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Can diverse research concepts of metalinguistic activities be harmonized? Language management theory, its scope and potential for language policy research

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The paper provides an overview of a theoretical framework which aims at systematic analyses of metalinguistic activities of various actors involved in policymaking processes. Metalinguistic activities refer to the behavior of speakers toward language, which is designated as language management (NeustupnĂ˝ & Jernudd 1987; Nekvapil 2016). Language Management Theory (LMT) consists of the following elements: 1) actors involved in language-related behavior, their interests, social status, and (more or less complex) networks; 2) processual character of this behavior and its specific phases; 3) interconnection of socioeconomic, communicative and linguistic levels of language management activities. LMT provides the researchers with a broad scope of possibilities in which seemingly different and theoretically heterogeneous concepts are hidden. It is revealed that the research on attitudes, language standards, language law, status of a language in international organizations or states as well as some other issues may be carried out systematically on a unified and coherent theoretical basis (Fairbrother, Nekvapil & Sloboda 2018; Dovalil 2015a; Dovalil 2015b). To highlight the potential of language management, I use examples that showcase the processes of (re)shaping standard German (Dovalil forthcoming).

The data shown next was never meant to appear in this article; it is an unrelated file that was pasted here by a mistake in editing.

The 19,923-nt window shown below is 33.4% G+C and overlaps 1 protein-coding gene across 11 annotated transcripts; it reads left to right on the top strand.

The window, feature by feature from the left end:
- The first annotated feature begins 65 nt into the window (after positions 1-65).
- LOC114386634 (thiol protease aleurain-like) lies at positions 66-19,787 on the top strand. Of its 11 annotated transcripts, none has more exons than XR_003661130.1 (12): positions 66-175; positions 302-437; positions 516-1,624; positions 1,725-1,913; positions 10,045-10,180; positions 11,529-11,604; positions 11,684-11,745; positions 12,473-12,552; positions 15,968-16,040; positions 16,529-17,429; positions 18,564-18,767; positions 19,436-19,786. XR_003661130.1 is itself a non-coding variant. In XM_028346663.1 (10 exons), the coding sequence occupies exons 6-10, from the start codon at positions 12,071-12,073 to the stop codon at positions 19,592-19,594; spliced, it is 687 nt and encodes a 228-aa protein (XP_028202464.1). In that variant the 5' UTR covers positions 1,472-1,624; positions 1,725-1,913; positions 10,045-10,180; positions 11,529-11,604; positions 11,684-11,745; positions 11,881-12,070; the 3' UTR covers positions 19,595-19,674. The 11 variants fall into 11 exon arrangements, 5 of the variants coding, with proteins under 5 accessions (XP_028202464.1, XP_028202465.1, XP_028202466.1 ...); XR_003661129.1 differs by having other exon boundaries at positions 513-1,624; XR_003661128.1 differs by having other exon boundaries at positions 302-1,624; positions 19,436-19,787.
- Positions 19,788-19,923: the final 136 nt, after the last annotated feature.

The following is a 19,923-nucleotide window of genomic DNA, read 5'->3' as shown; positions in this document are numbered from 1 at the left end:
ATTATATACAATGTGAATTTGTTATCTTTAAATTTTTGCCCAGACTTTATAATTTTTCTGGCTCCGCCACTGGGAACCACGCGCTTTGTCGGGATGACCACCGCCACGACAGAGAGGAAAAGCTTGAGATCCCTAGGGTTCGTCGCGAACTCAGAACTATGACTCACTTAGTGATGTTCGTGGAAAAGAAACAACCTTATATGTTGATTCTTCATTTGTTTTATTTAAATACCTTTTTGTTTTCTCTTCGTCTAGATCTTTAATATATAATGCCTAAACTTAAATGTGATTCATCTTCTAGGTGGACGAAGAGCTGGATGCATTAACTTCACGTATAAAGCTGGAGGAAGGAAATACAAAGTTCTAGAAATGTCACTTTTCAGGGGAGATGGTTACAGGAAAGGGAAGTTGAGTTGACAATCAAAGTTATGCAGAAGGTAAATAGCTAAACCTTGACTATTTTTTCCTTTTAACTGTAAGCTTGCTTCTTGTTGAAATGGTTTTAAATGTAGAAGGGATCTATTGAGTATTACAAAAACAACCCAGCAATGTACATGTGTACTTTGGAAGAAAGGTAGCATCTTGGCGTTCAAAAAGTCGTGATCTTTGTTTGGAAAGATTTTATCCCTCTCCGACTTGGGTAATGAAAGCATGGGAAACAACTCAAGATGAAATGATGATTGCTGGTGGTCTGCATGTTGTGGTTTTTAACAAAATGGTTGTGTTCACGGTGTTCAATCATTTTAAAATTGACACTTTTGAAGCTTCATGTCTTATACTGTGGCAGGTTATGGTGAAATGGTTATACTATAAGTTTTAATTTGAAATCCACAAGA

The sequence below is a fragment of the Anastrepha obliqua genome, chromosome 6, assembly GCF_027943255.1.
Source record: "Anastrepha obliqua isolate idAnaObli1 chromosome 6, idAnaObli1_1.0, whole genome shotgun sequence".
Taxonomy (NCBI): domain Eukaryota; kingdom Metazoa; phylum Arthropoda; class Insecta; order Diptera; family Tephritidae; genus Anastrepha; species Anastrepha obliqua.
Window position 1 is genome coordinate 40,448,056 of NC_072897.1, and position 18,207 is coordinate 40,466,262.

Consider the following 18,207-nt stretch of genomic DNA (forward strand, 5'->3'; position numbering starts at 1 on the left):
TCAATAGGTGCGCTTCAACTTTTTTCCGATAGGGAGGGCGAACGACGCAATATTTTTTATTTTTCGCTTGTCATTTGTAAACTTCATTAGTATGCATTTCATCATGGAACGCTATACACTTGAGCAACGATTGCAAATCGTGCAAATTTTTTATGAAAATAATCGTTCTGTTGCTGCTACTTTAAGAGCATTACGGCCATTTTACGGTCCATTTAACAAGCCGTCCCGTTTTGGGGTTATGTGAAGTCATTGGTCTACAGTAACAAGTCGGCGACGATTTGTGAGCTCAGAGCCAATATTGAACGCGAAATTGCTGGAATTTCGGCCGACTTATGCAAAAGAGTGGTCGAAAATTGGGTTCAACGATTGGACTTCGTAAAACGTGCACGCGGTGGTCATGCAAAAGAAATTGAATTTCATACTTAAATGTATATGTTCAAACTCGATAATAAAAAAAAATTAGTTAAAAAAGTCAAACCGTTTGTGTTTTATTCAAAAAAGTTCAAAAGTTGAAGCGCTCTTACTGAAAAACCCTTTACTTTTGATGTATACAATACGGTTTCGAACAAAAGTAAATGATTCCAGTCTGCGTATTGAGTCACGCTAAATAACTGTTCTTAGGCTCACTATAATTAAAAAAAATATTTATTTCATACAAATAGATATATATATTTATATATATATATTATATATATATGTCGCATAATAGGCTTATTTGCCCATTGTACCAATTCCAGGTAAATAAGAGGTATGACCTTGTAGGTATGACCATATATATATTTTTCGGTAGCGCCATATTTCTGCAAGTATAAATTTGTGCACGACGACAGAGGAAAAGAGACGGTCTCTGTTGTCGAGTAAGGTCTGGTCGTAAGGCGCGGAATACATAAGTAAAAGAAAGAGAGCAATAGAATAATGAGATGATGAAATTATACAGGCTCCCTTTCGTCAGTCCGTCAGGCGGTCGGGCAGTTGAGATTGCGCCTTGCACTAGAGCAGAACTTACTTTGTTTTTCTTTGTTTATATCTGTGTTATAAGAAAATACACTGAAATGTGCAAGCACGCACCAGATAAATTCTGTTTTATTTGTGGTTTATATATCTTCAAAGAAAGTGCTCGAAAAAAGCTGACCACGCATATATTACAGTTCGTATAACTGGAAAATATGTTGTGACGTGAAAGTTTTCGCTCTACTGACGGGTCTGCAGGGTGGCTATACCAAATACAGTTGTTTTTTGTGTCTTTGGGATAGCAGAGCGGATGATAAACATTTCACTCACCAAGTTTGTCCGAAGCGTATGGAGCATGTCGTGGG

One of the methodological inconsistencies of the traditional research on standard varieties consists in overestimation of object language: drawing upon the linguistic corpora, the usage-based approach ignores most of metalinguistic activities. Such an approach also ignores the fact that norms and standard varieties represent social (= interactive) phenomena. This methodological inconsistency can be remedied if the behavior toward standard language, which is conducted by relevant agents, is analyzed systematically.

Reflecting on the corpus-based approach, I take a critical view of the usual question what is standard and complement it with the question who decides about what is standard how, in interactions with whom, in which social contexts, with which intentions, and with which consequences. Using examples from German, this approach tries to show that standard varieties are (re)shaped in interactions, which also applies to management of pluricentric standards. Thus, the dynamic nature of managing standard varieties can be foregrounded.

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